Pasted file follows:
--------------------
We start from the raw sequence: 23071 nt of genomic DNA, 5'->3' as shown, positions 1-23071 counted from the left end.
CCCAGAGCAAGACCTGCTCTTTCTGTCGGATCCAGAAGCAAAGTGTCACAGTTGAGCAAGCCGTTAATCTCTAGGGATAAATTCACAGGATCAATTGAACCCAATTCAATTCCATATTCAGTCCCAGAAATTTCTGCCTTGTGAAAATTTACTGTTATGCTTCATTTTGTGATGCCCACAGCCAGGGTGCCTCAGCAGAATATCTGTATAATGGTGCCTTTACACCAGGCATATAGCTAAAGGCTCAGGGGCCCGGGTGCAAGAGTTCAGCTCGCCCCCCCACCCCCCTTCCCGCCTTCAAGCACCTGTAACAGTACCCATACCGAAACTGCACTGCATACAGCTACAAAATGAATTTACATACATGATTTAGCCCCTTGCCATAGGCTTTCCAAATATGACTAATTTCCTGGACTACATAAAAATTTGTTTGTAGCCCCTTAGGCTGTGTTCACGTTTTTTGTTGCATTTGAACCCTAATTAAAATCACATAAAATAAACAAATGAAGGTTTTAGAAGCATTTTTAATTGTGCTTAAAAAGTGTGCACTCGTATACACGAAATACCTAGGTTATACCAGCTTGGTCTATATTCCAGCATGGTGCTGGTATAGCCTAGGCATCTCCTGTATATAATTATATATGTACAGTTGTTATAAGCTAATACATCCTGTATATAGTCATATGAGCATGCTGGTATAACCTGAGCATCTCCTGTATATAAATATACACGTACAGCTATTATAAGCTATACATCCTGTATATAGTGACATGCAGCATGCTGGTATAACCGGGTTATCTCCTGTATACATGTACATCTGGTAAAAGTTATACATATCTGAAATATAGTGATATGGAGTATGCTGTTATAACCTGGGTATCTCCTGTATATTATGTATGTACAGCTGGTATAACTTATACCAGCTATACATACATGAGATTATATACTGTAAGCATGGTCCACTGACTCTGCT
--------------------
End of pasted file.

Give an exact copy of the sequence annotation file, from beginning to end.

We start from the raw sequence: 23071 nt of genomic DNA, 5'->3' as shown, positions 1-23071 counted from the left end.
CCCAGAGCAAGACCTGCTCTTTCTGTCGGATCCAGAAGCAAAGTGTCACAGTTGAGCAAGCCGTTAATCTCTAGGGATAAATTCACAGGATCAATTGAACCCAATTCAATTCCATATTCAGTCCCAGAAATTTCTGCCTTGTGAAAATTTACTGTTATGCTTCATTTTGTGATGCCCACAGCCAGGGTGCCTCAGCAGAATATCTGTATAATGGTGCCTTTACACCAGGCATATAGCTAAAGGCTCAGGGGCCCGGGTGCAAGAGTTCAGCTCGCCCCCCCACCCCCCTTCCCGCCTTCAAGCACCTGTAACAGTACCCATACCGAAACTGCACTGCATACAGCTACAAAATGAATTTACATACATGATTTAGCCCCTTGCCATAGGCTTTCCAAATATGACTAATTTCCTGGACTACATAAAAATTTGTTTGTAGCCCCTTAGGCTGTGTTCACGTTTTTTGTTGCATTTGAACCCTAATTAAAATCACATAAAATAAACAAATGAAGGTTTTAGAAGCATTTTTAATTGTGCTTAAAAAGTGTGCACTCGTATACACGAAATACCTAGGTTATACCAGCTTGGTCTATATTCCAGCATGGTGCTGGTATAGCCTAGGCATCTCCTGTATATAATTATATATGTACAGTTGTTATAAGCTAATACATCCTGTATATAGTCATATGAGCATGCTGGTATAACCTGAGCATCTCCTGTATATAAATATACACGTACAGCTATTATAAGCTATACATCCTGTATATAGTGACATGCAGCATGCTGGTATAACCGGGTTATCTCCTGTATACATGTACATCTGGTAAAAGTTATACATATCTGAAATATAGTGATATGGAGTATGCTGTTATAACCTGGGTATCTCCTGTATATTATGTATGTACAGCTGGTATAACTTATACCAGCTATACATACATGAGATTATATACTGTAAGCATGGTCCACTGACTCTGCT